This is a spinoff of

How to calculate the confidence interval of the mean of means?

and related to

When making inferences about group means, are credible Intervals sensitive to within-subject variance while confidence intervals are not?

Dataset 1 here is taken from the first link above. Dataset 2 has the approximately the same experimental means but different within experiment variance. My first question is:

1) How do I calculate a confidence interval for the overall mean for each of these data sets?

If I understand @Stéphane Laurent's answer in the two linked questions they should be the same.If that is true this goes strongly against all my scientific intuition and also appears to be a paradox.

2) How can it be that the confidence interval is apparently both sensitive to and not sensitive to within experiment error?

enter image description here

dataset 1:

  Experiment Value
          1    34
          1    41
          1    39
          2    45
          2    51
          2    52
          3    29
          3    31
          3    35

structure(list(Experiment = structure(c(1L, 1L, 1L, 2L, 2L, 2L, 
3L, 3L, 3L), .Label = c("1", "2", "3"), class = "factor"), Value = c(34, 
41, 39, 45, 51, 52, 29, 31, 35)), .Names = c("Experiment", "Value"
), row.names = c(NA, -9L), class = "data.frame")


  Experiment    Value
          1 38.20744
          1 37.99410
          1 37.96299
          2 49.27085
          2 49.40519
          2 49.24894
          3 31.81259
          3 31.73708
          3 31.73834

structure(list(Experiment = structure(c(1L, 1L, 1L, 2L, 2L, 2L, 
3L, 3L, 3L), .Label = c("1", "2", "3"), class = "factor"), Value = c(38.2074373061779, 
37.9941025108851, 37.9629896019425, 49.2708491636015, 49.4051867974062, 
49.2489418702291, 31.8125943239769, 31.7370826901692, 31.7383364604132
)), .Names = c("Experiment", "Value"), row.names = c(NA, -9L), class = "data.frame")
  • $\begingroup$ The answer is given by my answer in the first link: take the group means and draw a classical confidence interval for a Gaussian mean. So obivously CI are the same if group means are the same. $\endgroup$ Oct 24, 2013 at 6:13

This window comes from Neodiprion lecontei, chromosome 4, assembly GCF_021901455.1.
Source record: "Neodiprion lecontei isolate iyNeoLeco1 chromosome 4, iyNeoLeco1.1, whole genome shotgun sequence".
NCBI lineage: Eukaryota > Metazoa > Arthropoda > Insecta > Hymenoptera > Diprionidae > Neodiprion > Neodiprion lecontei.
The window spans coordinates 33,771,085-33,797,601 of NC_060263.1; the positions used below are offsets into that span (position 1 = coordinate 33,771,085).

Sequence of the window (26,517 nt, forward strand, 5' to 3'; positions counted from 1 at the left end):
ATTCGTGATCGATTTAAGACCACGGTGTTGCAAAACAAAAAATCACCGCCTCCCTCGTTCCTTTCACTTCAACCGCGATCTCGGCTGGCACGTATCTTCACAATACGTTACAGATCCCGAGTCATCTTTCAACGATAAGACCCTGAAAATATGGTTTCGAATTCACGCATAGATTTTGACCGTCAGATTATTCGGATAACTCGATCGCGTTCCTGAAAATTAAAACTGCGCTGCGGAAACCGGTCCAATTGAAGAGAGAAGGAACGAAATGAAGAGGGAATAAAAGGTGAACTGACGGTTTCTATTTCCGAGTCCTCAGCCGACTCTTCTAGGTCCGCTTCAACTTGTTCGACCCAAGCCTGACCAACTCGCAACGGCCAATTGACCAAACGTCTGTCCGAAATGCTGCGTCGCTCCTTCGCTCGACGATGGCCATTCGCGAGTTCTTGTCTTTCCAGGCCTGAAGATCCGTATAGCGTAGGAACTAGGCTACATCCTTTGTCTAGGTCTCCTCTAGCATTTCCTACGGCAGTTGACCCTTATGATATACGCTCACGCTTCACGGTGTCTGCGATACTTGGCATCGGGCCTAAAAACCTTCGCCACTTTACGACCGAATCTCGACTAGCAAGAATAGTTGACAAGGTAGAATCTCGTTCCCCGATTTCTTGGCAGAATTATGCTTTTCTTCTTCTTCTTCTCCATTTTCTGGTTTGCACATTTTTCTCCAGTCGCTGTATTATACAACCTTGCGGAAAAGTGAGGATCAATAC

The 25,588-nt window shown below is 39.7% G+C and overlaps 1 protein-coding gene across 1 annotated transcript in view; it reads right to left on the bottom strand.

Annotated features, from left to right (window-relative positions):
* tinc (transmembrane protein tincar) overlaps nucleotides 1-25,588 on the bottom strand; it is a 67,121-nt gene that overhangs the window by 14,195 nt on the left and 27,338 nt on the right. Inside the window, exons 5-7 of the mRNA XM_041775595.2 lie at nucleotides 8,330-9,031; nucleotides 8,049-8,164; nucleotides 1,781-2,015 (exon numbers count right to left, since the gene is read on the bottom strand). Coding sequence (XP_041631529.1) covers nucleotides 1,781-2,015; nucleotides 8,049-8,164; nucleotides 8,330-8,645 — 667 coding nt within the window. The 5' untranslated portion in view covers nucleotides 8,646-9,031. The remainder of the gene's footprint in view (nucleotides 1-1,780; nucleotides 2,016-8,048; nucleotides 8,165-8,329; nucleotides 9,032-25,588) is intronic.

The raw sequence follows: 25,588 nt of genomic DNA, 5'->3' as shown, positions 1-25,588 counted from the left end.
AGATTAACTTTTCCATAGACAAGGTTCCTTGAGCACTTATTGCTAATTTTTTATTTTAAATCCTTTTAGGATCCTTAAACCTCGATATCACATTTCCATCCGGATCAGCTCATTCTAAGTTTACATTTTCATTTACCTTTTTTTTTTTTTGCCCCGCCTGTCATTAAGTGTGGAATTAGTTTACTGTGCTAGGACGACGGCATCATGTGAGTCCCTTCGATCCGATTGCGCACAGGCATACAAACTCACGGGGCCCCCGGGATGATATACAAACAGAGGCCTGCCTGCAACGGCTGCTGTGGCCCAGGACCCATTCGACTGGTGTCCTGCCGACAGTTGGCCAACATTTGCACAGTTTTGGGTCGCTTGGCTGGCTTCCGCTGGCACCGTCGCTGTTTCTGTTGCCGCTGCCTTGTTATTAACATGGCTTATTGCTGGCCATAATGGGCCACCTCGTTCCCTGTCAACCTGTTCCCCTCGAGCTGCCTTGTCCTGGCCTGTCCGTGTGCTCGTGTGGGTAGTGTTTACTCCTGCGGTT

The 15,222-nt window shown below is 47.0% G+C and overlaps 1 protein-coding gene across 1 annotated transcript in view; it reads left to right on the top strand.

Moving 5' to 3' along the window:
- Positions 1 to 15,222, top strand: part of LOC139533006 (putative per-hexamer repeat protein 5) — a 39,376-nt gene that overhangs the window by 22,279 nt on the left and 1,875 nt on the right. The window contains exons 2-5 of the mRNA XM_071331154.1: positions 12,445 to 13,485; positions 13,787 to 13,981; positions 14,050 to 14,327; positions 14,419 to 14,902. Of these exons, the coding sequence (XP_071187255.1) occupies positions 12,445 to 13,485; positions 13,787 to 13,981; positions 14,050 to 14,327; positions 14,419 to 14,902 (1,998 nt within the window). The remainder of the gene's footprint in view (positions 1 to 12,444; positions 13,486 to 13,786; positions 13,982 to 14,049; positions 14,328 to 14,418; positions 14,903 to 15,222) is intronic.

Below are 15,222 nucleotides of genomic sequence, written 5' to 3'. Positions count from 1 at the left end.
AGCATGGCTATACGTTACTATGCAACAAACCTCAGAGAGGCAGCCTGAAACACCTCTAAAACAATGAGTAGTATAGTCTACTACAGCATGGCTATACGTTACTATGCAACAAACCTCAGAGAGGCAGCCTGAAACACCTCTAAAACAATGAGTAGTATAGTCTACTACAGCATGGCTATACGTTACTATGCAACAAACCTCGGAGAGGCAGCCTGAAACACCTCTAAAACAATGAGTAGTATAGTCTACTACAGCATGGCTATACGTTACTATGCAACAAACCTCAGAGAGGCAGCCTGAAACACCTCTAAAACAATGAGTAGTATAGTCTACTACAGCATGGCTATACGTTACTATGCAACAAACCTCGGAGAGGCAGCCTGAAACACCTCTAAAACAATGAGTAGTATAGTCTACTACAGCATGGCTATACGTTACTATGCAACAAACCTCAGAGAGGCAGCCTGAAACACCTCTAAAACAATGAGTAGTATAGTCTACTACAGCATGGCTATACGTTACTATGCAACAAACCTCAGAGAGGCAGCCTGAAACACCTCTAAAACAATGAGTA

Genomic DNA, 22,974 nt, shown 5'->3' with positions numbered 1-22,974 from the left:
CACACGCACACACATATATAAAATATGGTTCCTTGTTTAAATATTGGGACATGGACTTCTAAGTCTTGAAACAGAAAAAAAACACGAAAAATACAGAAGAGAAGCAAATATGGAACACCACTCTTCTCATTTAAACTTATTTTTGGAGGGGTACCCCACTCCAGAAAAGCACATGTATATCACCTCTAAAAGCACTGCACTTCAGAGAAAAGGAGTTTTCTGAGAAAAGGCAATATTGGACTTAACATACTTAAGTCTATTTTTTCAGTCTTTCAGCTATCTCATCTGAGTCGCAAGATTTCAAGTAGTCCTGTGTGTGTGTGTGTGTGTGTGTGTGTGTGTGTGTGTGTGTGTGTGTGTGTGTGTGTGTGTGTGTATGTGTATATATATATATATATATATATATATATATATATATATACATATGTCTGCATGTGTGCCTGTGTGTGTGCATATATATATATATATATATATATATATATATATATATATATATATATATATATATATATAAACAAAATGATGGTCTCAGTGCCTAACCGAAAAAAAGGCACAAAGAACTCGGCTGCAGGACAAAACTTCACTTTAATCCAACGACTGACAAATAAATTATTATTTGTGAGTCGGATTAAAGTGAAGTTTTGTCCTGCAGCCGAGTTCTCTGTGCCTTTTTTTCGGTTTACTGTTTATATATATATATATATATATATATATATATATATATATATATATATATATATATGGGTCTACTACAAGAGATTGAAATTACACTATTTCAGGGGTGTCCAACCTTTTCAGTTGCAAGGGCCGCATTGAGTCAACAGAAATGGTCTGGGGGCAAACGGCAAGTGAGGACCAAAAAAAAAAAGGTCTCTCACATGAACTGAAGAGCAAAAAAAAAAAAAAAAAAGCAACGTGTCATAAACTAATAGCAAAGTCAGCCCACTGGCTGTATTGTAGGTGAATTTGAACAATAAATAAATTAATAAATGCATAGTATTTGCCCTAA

• $\begingroup$ Right now I believe that a statement such as "In the long run, the between variance is a function of the within variance" is what I was looking for but I was asking the wrong questions and you were answering too mathematically for me to get. I need to think more on @John's answer below. $\endgroup$
    – Flask
    Oct 24, 2013 at 6:59
  • $\begingroup$ Sorry, I like to give less mathematical answers when needed, but I'm too busy. The important variance is $\sigma^2_b+\frac{\sigma^2_w}{J}$, which is the variance of the observed means. Here you're looking at one example only, but if you run simulations, the dispersion of the observed means increase with $\sigma^2_w$. $\endgroup$ Oct 24, 2013 at 11:43
  • $\begingroup$ @Stéphane Your answers were good and I get it now. My remaining issue is that I am still not positive that it makes sense to assume within variation is related to between variation when analyzing a single data set. In the long run sure, but I am not sure it is useful to me to care about "the long run" as a researcher. $\endgroup$
    – Flask
    Oct 24, 2013 at 21:21
  • $\begingroup$ You have a sharp mind. I think I see why you are puzzled. Consider my notations here for the random one-way ANOVA model. The between-variance $\sigma^2_b$ is the variance of the theoretical means of the groups. It is not related to the within-variance $\sigma^2_w$. But the variance of the observed means $\bar y_{i\bullet}$ is $\sigma^2_b+\frac{\sigma^2_w}{J}$. You may think about this. $\endgroup$ Oct 24, 2013 at 22:25

1 Answer 1


I think you're confusing things with a manufactured example. Yes, you could have a specific case where the two CI's matched and you could have ones where the Dataset 1 CI was lower but on average the Dataset 1 CI will be higher. Furthermore, if these really are supposed to be multiple experiments tackling the same problem (within each Dataset) then there's something seriously wrong with Dataset 2. Lower within experiment variability should be leading to lower between experiment variability.

  • $\begingroup$ In biology an example would be to measure protein expression with a western blot. In this case the phenomenon could be explained by the within experiment error as due to pipetting errors (human error in loading the biological sample unevenly) while between experiment error as coming from different cell cultures which are not exactly the same. I would not expect a priori that the variance due to the first factor would correlate with the second. $\endgroup$
    – Flask
    Oct 24, 2013 at 4:59
  • $\begingroup$ But they would. Increased pipetting errors would increase the variance across samples as well. $\endgroup$
    – John
    Oct 24, 2013 at 5:01
  • $\begingroup$ Ok, I follow your logic. In that case perhaps this is purely a problem with me wanting a confidence interval to be something it is not. $\endgroup$
    – Flask
    Oct 24, 2013 at 5:18

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